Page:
Indoor Air Pollution and Airway Disease

  • Sara Maio
  • Marzia Simoni
  • Sandra Baldacci
  • Duane Sherrill
  • Giovanni Viegi
Part of the Allergy Frontiers book series (ALLERGY, volume 1)

A good quality of indoor environment (dwellings, workplaces, schools, day care centers, bars, and discotheques) is a very important environment and health target, in so far as subjects in industrialized countries spend over 90% of their time indoors [1].

The quality of indoor environments depends on the quality of the atmospheric air that penetrates from outdoors and on the presence of indoor air pollution sources. Modern dwellings are often thermally insulated and have a low ventilation rate, to improve energy efficiency [1], but these aspects can deteriorate the indoor air quality. Indeed, pollutants are less diluted indoors than outdoors, possibly reaching higher concentrations. Moreover, the indoor environment is a result of the interaction between building system, construction techniques and materials, contaminant sources, and building occupants [2].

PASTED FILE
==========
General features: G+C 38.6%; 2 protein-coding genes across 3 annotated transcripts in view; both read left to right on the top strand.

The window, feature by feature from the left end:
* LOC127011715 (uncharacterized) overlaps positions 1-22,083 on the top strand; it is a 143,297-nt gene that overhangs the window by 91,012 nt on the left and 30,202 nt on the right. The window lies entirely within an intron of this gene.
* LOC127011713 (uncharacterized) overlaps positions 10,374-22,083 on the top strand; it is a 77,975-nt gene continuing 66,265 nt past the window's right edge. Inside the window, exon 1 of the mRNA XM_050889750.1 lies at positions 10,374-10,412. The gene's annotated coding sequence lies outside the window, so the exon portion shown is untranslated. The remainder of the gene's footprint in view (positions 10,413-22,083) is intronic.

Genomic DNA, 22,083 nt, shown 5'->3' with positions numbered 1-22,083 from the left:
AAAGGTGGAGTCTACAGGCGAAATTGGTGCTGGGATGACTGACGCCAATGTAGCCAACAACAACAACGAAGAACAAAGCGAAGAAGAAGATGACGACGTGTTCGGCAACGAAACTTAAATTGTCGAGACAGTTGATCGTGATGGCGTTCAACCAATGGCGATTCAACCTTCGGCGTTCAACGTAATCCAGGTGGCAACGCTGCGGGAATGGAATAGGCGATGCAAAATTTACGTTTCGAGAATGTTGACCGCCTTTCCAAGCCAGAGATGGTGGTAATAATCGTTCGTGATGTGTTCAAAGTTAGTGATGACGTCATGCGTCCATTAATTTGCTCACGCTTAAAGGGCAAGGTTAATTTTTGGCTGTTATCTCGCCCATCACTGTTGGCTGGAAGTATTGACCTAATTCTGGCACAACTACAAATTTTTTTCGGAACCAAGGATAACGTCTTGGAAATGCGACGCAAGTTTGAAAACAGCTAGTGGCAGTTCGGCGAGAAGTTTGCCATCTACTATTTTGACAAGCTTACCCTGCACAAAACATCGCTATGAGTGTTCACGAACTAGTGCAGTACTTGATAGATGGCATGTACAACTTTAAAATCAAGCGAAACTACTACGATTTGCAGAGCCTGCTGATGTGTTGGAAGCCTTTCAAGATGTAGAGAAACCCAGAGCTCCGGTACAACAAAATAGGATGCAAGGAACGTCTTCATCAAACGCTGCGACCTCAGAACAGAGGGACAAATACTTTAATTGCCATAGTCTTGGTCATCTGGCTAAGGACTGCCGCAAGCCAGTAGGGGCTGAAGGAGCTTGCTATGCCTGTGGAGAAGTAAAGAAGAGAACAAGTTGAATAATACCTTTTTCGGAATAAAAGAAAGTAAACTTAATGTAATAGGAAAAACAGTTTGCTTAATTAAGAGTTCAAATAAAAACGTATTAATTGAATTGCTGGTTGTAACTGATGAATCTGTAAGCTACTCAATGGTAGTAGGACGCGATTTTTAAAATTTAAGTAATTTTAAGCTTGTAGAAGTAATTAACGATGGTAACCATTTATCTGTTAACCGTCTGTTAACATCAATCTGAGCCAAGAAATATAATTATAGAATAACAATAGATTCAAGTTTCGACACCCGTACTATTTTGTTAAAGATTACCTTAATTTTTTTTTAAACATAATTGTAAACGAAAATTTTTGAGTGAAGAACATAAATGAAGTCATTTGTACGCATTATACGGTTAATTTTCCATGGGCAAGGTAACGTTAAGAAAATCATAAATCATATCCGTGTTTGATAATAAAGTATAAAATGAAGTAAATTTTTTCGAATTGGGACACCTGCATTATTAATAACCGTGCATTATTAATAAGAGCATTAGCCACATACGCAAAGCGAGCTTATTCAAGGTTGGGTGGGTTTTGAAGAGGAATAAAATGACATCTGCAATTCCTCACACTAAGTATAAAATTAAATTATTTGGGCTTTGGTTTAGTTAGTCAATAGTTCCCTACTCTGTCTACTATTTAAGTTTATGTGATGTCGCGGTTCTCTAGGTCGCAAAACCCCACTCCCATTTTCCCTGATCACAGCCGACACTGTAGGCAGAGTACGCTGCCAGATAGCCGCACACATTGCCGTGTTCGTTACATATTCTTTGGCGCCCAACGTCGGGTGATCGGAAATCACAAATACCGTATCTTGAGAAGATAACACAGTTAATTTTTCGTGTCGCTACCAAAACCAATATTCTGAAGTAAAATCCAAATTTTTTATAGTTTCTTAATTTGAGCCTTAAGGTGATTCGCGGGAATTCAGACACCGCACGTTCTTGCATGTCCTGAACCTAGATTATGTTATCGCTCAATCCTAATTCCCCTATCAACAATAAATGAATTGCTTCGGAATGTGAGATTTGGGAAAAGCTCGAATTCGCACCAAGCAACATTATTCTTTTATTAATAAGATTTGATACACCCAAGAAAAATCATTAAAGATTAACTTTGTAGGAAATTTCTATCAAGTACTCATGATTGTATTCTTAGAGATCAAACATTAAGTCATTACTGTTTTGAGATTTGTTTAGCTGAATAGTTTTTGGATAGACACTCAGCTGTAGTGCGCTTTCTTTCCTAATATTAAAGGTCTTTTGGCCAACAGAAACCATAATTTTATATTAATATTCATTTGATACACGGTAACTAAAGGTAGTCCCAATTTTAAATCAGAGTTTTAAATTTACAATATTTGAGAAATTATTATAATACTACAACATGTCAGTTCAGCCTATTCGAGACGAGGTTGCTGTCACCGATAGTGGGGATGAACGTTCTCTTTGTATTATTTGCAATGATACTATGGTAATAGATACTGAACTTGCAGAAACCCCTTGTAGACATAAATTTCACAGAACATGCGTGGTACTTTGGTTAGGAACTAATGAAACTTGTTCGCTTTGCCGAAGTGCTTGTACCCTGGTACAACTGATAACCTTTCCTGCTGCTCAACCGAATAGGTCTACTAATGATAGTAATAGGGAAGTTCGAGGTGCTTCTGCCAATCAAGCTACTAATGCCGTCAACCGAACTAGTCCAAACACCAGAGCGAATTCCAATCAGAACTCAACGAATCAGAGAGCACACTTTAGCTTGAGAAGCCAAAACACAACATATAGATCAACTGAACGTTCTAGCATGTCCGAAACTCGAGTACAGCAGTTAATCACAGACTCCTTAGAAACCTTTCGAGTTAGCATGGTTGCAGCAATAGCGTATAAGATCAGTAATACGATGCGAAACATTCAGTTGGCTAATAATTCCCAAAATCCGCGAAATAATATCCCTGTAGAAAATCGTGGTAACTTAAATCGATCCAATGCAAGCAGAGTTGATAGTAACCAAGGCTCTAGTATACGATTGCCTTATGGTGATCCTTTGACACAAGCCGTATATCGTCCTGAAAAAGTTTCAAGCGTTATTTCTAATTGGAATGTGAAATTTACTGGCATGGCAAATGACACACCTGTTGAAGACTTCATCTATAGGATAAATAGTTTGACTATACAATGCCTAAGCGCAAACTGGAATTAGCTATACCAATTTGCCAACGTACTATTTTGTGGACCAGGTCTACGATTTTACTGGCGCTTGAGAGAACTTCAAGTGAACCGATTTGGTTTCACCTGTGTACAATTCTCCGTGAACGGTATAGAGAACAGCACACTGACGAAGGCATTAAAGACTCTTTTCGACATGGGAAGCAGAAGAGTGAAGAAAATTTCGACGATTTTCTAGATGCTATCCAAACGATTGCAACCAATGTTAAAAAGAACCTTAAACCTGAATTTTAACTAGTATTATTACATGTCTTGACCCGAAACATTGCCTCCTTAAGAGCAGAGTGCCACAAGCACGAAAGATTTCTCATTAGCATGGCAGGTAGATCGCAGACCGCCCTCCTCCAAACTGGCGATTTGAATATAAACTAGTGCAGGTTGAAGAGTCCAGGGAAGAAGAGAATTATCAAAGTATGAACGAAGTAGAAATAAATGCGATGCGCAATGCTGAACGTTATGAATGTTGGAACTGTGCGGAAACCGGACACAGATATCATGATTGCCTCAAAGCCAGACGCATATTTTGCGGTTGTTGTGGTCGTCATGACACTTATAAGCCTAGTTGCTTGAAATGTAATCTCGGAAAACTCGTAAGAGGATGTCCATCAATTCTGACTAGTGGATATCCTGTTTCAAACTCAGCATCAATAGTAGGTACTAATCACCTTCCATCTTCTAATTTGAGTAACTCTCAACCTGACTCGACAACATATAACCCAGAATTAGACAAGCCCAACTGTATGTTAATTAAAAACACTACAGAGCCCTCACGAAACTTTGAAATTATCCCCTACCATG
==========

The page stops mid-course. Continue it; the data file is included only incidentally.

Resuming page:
Indoor Environment Allergy Clin Immunol Environmental Tobacco Smoke House Dust Mite Nitrogen Dioxide 
These keywords were added by machine and not by the authors. This process is experimental and the keywords may be updated as the learning algorithm improves.


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Copyright information

© Springer 2009

Authors and Affiliations

  • Sara Maio
    • 1
  • Marzia Simoni
    • 1
  • Sandra Baldacci
    • 1
  • Duane Sherrill
    • 2
  • Giovanni Viegi
    • 1
  1. 1.Pulmonary Environmental Epidemiology UnitCNR Institute of Clinical PhysiologyPisaItaly
  2. 2.College of Public HealthUniversity of ArizonaTucsonUSA

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